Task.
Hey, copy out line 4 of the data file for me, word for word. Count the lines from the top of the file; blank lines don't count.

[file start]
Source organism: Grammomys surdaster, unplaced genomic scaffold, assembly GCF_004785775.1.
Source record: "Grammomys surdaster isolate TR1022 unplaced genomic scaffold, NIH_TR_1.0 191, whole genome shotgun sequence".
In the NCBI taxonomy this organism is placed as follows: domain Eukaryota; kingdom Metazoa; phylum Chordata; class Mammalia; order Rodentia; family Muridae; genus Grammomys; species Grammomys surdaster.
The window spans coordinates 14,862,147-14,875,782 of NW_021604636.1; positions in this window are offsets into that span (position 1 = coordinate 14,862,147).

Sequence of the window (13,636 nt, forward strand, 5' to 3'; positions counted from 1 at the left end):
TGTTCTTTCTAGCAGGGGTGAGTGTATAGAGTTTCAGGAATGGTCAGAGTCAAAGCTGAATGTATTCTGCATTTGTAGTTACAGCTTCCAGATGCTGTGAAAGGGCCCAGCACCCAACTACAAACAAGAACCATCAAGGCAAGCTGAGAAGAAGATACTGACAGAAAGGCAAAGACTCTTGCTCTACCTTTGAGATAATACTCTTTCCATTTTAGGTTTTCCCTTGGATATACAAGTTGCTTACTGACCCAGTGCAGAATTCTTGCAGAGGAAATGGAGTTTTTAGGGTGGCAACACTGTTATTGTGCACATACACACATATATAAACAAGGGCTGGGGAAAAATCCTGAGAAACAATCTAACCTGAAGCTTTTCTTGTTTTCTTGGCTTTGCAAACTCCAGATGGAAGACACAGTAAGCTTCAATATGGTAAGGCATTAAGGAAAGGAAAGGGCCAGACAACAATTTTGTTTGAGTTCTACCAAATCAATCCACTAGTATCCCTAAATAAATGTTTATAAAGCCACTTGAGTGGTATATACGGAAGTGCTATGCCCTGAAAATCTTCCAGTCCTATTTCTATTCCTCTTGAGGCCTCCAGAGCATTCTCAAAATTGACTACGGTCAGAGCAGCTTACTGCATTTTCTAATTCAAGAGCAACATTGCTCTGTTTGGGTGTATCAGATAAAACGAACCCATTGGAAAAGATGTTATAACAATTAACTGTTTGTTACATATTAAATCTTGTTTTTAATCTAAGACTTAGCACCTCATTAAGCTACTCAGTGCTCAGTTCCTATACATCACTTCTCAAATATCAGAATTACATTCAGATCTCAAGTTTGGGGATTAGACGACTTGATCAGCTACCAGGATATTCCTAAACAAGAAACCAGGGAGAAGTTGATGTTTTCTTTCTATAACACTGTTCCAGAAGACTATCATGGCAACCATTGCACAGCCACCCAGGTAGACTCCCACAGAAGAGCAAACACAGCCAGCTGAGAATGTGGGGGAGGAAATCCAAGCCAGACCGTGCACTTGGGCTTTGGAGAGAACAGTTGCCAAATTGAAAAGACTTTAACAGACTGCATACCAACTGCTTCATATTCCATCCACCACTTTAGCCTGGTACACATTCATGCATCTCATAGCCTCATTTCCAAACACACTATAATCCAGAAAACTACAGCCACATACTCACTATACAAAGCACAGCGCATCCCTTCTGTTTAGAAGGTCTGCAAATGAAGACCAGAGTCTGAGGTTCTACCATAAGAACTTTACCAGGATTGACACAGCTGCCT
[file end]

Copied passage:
The window spans coordinates 14,862,147-14,875,782 of NW_021604636.1; positions in this window are offsets into that span (position 1 = coordinate 14,862,147).